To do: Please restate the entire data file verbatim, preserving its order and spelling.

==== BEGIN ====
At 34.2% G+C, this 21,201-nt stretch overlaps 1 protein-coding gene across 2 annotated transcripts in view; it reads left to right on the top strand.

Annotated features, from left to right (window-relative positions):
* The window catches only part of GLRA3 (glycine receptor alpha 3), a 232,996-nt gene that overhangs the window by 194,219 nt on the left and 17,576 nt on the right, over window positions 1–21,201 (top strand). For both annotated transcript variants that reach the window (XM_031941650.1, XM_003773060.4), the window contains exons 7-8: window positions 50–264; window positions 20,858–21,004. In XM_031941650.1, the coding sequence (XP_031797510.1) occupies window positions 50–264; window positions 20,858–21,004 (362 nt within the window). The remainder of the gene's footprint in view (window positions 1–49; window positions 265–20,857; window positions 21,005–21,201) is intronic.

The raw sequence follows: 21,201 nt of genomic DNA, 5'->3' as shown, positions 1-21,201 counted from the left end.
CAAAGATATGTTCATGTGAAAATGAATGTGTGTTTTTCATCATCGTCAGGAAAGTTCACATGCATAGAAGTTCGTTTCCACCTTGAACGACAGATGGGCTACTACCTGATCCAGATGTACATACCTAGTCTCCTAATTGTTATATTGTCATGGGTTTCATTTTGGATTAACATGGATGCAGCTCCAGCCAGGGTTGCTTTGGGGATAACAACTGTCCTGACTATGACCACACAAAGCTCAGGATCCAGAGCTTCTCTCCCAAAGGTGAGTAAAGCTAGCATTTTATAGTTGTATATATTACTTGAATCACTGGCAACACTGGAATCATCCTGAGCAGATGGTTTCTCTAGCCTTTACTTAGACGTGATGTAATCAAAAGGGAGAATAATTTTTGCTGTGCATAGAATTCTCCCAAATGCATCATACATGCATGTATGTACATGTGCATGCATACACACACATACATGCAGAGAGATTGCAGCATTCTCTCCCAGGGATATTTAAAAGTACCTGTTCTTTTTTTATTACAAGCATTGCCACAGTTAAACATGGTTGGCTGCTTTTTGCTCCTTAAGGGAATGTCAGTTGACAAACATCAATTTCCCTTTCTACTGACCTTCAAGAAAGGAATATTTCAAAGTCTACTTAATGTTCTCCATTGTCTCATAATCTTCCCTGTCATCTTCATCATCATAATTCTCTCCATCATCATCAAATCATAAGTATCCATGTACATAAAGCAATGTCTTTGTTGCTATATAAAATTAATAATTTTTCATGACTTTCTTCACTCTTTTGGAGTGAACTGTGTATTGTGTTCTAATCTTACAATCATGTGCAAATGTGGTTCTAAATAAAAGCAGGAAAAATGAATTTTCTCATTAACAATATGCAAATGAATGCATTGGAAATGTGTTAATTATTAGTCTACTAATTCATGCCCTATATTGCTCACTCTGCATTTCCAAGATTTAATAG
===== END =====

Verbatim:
At 34.2% G+C, this 21,201-nt stretch overlaps 1 protein-coding gene across 2 annotated transcripts in view; it reads left to right on the top strand.

Annotated features, from left to right (window-relative positions):
* The window catches only part of GLRA3 (glycine receptor alpha 3), a 232,996-nt gene that overhangs the window by 194,219 nt on the left and 17,576 nt on the right, over window positions 1–21,201 (top strand). For both annotated transcript variants that reach the window (XM_031941650.1, XM_003773060.4), the window contains exons 7-8: window positions 50–264; window positions 20,858–21,004. In XM_031941650.1, the coding sequence (XP_031797510.1) occupies window positions 50–264; window positions 20,858–21,004 (362 nt within the window). The remainder of the gene's footprint in view (window positions 1–49; window positions 265–20,857; window positions 21,005–21,201) is intronic.

The raw sequence follows: 21,201 nt of genomic DNA, 5'->3' as shown, positions 1-21,201 counted from the left end.
CAAAGATATGTTCATGTGAAAATGAATGTGTGTTTTTCATCATCGTCAGGAAAGTTCACATGCATAGAAGTTCGTTTCCACCTTGAACGACAGATGGGCTACTACCTGATCCAGATGTACATACCTAGTCTCCTAATTGTTATATTGTCATGGGTTTCATTTTGGATTAACATGGATGCAGCTCCAGCCAGGGTTGCTTTGGGGATAACAACTGTCCTGACTATGACCACACAAAGCTCAGGATCCAGAGCTTCTCTCCCAAAGGTGAGTAAAGCTAGCATTTTATAGTTGTATATATTACTTGAATCACTGGCAACACTGGAATCATCCTGAGCAGATGGTTTCTCTAGCCTTTACTTAGACGTGATGTAATCAAAAGGGAGAATAATTTTTGCTGTGCATAGAATTCTCCCAAATGCATCATACATGCATGTATGTACATGTGCATGCATACACACACATACATGCAGAGAGATTGCAGCATTCTCTCCCAGGGATATTTAAAAGTACCTGTTCTTTTTTTATTACAAGCATTGCCACAGTTAAACATGGTTGGCTGCTTTTTGCTCCTTAAGGGAATGTCAGTTGACAAACATCAATTTCCCTTTCTACTGACCTTCAAGAAAGGAATATTTCAAAGTCTACTTAATGTTCTCCATTGTCTCATAATCTTCCCTGTCATCTTCATCATCATAATTCTCTCCATCATCATCAAATCATAAGTATCCATGTACATAAAGCAATGTCTTTGTTGCTATATAAAATTAATAATTTTTCATGACTTTCTTCACTCTTTTGGAGTGAACTGTGTATTGTGTTCTAATCTTACAATCATGTGCAAATGTGGTTCTAAATAAAAGCAGGAAAAATGAATTTTCTCATTAACAATATGCAAATGAATGCATTGGAAATGTGTTAATTATTAGTCTACTAATTCATGCCCTATATTGCTCACTCTGCATTTCCAAGATTTAATAG